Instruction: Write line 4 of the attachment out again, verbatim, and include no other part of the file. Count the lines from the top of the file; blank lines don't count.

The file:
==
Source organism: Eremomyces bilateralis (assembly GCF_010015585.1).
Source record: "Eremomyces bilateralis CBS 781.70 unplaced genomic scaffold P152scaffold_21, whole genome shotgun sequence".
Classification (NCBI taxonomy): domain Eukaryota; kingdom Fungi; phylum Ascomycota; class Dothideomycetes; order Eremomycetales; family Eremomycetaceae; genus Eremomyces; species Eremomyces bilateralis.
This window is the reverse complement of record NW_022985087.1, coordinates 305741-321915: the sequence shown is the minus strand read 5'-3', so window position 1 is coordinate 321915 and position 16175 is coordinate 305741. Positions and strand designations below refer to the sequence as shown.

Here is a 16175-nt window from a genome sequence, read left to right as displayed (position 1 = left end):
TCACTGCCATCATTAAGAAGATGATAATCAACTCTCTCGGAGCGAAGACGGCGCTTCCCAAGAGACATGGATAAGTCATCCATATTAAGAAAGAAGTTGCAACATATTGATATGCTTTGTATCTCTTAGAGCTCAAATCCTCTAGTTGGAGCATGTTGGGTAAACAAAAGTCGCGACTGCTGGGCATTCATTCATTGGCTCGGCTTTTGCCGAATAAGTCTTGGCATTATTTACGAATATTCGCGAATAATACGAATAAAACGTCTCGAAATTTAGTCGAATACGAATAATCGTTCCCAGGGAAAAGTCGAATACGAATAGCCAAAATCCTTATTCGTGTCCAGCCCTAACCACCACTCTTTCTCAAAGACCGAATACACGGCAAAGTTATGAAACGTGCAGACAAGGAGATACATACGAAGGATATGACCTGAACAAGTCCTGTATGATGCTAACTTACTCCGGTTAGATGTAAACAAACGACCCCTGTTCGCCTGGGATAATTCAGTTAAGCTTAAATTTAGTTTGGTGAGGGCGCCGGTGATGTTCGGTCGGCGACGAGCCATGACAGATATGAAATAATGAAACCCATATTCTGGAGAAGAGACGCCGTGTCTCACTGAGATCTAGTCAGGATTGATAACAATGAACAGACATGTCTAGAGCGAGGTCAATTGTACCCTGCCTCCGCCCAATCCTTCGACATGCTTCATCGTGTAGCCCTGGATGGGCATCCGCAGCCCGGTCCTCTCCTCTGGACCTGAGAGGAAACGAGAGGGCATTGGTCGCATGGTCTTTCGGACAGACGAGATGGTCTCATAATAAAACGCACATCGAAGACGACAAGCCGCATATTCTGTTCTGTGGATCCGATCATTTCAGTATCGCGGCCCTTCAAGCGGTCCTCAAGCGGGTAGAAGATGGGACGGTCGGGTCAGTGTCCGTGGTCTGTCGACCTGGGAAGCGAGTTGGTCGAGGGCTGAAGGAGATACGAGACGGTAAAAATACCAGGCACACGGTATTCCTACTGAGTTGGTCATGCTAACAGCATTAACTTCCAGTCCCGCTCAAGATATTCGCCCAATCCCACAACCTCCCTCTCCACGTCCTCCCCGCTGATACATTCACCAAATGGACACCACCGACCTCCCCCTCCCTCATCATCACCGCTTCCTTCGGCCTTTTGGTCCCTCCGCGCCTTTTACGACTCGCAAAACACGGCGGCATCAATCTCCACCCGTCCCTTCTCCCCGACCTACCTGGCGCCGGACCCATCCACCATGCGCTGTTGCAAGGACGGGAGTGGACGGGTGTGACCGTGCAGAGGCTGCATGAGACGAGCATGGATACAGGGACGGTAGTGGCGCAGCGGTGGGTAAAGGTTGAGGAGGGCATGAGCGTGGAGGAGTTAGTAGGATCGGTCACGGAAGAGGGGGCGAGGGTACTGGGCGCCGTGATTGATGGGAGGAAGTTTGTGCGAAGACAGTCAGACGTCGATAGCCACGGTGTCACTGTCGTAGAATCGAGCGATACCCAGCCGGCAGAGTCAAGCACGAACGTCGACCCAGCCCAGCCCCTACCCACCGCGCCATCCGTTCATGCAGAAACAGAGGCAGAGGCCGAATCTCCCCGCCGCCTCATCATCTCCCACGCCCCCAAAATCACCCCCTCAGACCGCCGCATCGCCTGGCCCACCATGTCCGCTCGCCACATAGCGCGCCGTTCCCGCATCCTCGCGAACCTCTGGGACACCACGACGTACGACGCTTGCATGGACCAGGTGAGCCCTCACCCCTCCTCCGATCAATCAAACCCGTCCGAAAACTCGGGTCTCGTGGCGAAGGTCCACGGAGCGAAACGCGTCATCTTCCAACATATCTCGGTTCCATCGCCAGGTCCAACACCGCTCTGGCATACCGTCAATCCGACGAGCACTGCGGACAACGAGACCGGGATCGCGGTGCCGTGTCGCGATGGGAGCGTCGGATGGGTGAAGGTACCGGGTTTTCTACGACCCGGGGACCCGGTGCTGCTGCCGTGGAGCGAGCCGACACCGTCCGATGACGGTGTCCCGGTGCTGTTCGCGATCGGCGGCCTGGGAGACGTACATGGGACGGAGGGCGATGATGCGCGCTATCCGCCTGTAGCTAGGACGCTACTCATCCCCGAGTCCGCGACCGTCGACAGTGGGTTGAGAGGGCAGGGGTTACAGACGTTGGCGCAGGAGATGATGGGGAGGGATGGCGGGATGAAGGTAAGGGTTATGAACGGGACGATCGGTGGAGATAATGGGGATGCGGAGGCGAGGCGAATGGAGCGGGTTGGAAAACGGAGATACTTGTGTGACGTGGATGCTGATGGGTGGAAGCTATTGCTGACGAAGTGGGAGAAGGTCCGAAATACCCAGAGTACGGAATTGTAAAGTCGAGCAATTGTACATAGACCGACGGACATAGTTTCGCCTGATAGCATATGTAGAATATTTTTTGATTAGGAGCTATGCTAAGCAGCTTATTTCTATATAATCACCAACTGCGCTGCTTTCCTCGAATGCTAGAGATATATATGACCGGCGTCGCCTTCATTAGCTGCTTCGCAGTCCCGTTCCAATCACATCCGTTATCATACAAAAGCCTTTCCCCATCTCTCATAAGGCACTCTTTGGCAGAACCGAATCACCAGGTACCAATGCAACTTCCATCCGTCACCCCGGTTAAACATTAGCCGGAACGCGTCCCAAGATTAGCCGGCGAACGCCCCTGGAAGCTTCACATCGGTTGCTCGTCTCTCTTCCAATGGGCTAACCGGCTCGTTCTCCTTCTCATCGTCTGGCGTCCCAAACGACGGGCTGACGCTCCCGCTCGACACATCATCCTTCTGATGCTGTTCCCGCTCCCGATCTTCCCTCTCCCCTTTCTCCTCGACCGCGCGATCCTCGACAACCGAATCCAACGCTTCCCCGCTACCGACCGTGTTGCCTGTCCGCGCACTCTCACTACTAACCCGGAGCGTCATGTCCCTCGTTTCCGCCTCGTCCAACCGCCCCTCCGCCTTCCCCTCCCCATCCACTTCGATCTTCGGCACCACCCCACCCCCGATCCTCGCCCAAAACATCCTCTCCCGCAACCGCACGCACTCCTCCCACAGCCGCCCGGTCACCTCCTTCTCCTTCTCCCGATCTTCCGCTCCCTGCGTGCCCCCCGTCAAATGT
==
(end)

This window is the reverse complement of record NW_022985087.1, coordinates 305741-321915: the sequence shown is the minus strand read 5'-3', so window position 1 is coordinate 321915 and position 16175 is coordinate 305741. Positions and strand designations below refer to the sequence as shown.